2007 - 2022

Bus Stop Birmingham Debate

CFzQZqZXIAIxCSIBy @pastachips

It’s just a bus stop advert – but the reaction to it has felt alarmingly vitriolic. The advert I’m talking about is this one (right), which seeks to make its audience aware that Viva Street, a listing site akin to GumTree, has an adult services section. Since being made aware of the existence of these ads, the response from feminists has ranged from shock at an advert “selling women”, “treating women like a product”, and “promoting women as merchandise”, while ‘new broadcaster for Scotland’ Broadcasting Scotland opined “pity it doesn’t say the media company clearly on the poster. A bit of direct lobbying might make them rethink their clients … Don’t know which I find more sickening; the media company accepting the ad or the company placing it”.

It’s totally valid to criticise the advert – the wording of which implies that “a little bit” of sex workers can be ‘bought’ – but the feminist responses that I saw uncritically reproduced and re-emphasised the problems of the wording, rather than challenging it. The idea that sex work is “selling women”, so we sell ‘ourselves’ – or even ‘a little bit’ of ourselves – when we sell sex is a profoundly misogynous notion: as Lori Adorable once noted, it’s the “standard misogynist narrative of penetration equalling ownership or occupancy, turned up to eleven”. I don’t “sell myself” or my body when I do sex work any more than I’d “give myself” or my body to a man if I had a one night stand with him. (Of course this trope invariably assumes heterosexuality in women – indeed, it barely makes sense applied to queer sex, which tells you something of how patriarchal it is.)

The advert is one iteration of this bad and wrong idea; phrases like “selling women” and “women as merchandise” are a much more forceful edition of the same thing, and maybe doubly hurtful because I’d hope that other women might understand how harmful the idea that we somehow fundamentally ‘belong to’ to the person – or people – we have sex with is; or that our ‘worth’ or ‘selves’ are somehow given away with sex. (Sex workers had further criticisms of the way the advert was discussed, with Desi sex worker @desiredxthings wryly responding to the contention that “search terms like ‘Indian’ or ‘blonde’ suggests [Viva Street] doesn’t see women as fully human” by tweeting: “I’m Not Human, I’m Indian”.)

Beyond the immediate use of language, though, the reaction spoke to wider anxieties about space and class. Melissa Gira Grant has written about the campaign by American feminist and evangelical groups to shut down the adult services section of Craigslist, arguing that “websites such as Craigslist used to make sex work visible online. If you were looking for an apartment or at the gigs sections on the front page, erotic services were right next to them, which made quite a statement and I think provoked some anxiety that it was just treated as another service on the site”. If you can purchase a blowjob in the same space that you can purchase a second hand bike or put up a ‘lost cat’ notice, that’s troubling to people because it feels like the ‘encroachment’ of something coded as ‘Other’ onto a space coded as ‘normal’, everyday. It’s not hard to see that dynamic at work here, for example in the mis-description of the advert as an “escort ad”, which evokes an image of something much more sexually full-on than the reality. The visual evidence of sex work in ‘normal’ spaces, whether that’s a listings site or a bus stop ad, is mislabelled as much more ‘sexually aggressive’ than it actually is – to both reflect and further provoke the anxieties from which the outrage springs. (It’s not an escort ad, of course: an escort ad is an ad for a specific worker. This advert is an ad for a subsection of a listings site.)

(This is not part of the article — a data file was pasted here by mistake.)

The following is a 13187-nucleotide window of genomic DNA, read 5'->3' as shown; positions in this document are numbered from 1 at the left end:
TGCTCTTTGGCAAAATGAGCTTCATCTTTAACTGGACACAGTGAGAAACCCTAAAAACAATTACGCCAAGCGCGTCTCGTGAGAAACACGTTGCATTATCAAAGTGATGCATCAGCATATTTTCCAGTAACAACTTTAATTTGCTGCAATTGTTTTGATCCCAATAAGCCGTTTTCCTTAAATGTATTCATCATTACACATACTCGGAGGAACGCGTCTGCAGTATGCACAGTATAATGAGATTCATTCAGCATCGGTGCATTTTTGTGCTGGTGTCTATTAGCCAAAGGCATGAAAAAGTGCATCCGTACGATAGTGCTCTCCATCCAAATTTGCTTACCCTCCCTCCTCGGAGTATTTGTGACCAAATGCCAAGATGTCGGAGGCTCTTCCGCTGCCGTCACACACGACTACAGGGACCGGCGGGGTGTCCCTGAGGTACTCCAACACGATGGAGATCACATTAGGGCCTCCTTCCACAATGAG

Anxieties about space (what is normal, and default; what is ‘Other’, sexually threatening, and encroaching) are often also anxieties about class and race, especially when commercial sex and the visibility of the sex trades is in contention. As such, the MP contacted in the initial outrage tweeted in support of the feminist outcry, adding to her tweet of support the hashtags “#alittlebitoffeminism” and “#alittlebitofclass”. A little bit of class! Echoes of Tina Fey’s hard-to-forget comment, “I love to play strippers and to imitate them … I love using that idea for comedy, but the idea of actually going there? I feel like we all need to be better than that. That industry needs to die, by all of us being a little bit better than that”. #Alittlebitbetterthanthat, eh. It’s certainly not unknown for women with ‘impeccable’ feminist views regarding the sex industry (by which I mean, the belief that criminalisation is a kindness which solves the problems of marginalised people) to observe, in response to concerns about safety and policing: “I don’t think we need to have an obvious whorehouse next to the greengrocer’s in Marchmont, thank you”. The greengrocer’s in Marchmont! If leafy sandstone Marchmont isn’t safe (for who?) from the visual assault that is sex workers in the community, maybe nowhere is. Does nowhere have #alittlebitofclass anymore?